With the Impossible Missions Force disbanded and its agents declared rogue, Ethan Hunt et al pursue the elusive ‘Syndicate’ terrorist outfit across the globe whilst staying one step ahead of the pesky CIA…
I have to be honest from the outset – I have never been a huge fan of the Mission Impossible franchise. Despite the best efforts of Hollywood heavyweights Tom Cruise and the future saviour of the Galactic Empire JJ Abrams, it cannot escape the ever spreading shadow cast by the 007 steam roller. I appreciate it may not take itself seriously relying more on Simon Pegg’s comedy outlet Benji but this shift did happen halfway through the series when they realised what they had – or rather, did not have.
As soon as the trailer dropped for M:I Rogue Nation, everybody was talking about that scene. He may regret it already but Tom Cruise has set a precedent for pushing the boundaries and performing his own spectacular set piece stunts. In fact, it may be his last redeeming feature. Initially, this was merely an expressive platform to reintroduce the character for M:I II (tearing shoulder ligaments solo climbing the Grand Canyon) but has been up-scaled in every adventure since, culminating in Ghost Protocol’s free climb of the Burj Khalifa. The sight of Tom Cruise clinging to the outside of an Airbus as it takes flight left me with goose bumps and was the primary motivation for me to go and see M:I Rogue Nation and although its impact has not been diluted, it is a high point of the film despite occurring pre-opening credits.
Spectre, Quantum, Hydra… erm, the Rescue Aid Society; shady terrorist organisations are the bread and butter of a good spy yarn and the elusive ‘Syndicate’ offer the IMF a text book foe – handy on motor bikes, proficient in torture, matching wardrobe – but their ace in the hole is the man in charge, Solomon Lane, embodied by offbeat character actor Sean Harris. Lane is a rogue MI5 agent himself slurring and purring his dialogue as he attempts to outfox Hunt to some dodgy government funds held in off-shore bank accounts. Perfectly pitched for sinister roles, Harris offers something fresh to a vacancy typically occupied by stereotypes of disillusioned KGB operatives or South American cartel lords.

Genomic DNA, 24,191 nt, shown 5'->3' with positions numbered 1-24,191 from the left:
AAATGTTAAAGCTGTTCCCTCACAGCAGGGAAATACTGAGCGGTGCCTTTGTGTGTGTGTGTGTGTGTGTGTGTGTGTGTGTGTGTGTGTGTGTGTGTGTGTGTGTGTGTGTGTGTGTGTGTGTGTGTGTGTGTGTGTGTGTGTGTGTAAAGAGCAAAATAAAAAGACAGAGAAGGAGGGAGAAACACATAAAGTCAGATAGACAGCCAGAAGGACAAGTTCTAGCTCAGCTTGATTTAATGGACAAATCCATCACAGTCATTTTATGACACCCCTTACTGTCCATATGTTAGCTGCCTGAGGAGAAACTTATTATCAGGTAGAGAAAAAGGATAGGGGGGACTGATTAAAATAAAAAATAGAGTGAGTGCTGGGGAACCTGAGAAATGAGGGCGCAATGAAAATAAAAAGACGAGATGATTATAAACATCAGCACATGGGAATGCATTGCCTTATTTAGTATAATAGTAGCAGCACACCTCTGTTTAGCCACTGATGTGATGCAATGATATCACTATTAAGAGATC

Penned by Flemming or Le Carre this is not but Tom Cruise and Christopher McQuarrie plough on regardless and the entertainment of a Mission Impossible movie can always be found in its McGuffin fuelled madness. Clearly drawing inspiration from recent spy fare, particular stand out scenes in Rogue Nation involve a trip to the Vienna Opera House for an assassination attempt in tune with Turandot and Nessum Dorma and high speed thrills through the tight streets of Casablanca little more than five minutes after Hunt was technically deceased. And if that doesn’t blow your mind, the mystery of how Shaun Riley went from the Winchester to front seat of an Ethan Hunt car chase will.
Ok, so Tom Cruise is not the draw he once was. Scientology and grand delusions of Jack Reacher proportions put paid to that but his unique ability to raise the stakes and create scenes that truly are breath taking (even more so in the green screen CGI world we live) is worth the ticket price alone. Alec Baldwin, Ving Rhames and Jeremy Renner are sadly underused (read: disposable) but Simon Pegg is slowly becoming the real draw (more so for English fans I assume) and I am now in love with Rebecca Ferguson. This franchise has received a shot in the arm from Ghost Protocol and Rogue Nation ticks all the boxes leaving you excited for the next instalment…
Ramblin Entertainment Rating? 4 / 6
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